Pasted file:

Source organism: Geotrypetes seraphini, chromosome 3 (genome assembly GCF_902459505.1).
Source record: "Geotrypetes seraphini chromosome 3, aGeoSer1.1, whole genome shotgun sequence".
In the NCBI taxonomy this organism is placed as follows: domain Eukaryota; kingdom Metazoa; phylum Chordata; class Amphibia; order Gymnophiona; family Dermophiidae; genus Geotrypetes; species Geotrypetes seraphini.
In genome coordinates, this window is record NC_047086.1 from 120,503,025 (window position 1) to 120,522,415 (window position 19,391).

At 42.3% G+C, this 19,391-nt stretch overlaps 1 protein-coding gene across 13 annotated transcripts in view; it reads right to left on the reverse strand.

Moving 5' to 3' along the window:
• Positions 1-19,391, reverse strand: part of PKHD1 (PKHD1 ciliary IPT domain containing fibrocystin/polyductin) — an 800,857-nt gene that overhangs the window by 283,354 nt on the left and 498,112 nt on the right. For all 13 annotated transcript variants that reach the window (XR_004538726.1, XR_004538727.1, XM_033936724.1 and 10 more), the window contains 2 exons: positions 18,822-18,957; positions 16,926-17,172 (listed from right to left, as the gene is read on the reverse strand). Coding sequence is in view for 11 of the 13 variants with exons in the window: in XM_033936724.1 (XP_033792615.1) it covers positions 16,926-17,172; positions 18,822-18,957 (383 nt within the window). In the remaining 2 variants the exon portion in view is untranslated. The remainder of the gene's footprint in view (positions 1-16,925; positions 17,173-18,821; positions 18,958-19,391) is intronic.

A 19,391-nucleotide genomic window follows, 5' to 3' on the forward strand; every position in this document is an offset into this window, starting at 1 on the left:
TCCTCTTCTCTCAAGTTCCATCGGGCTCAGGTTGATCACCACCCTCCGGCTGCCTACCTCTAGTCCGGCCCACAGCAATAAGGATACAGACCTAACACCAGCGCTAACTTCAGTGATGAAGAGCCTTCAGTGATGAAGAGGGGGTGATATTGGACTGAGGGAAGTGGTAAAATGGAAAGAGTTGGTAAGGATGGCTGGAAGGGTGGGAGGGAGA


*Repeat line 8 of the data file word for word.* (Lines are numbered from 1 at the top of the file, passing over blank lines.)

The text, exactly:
A 19,391-nucleotide genomic window follows, 5' to 3' on the forward strand; every position in this document is an offset into this window, starting at 1 on the left: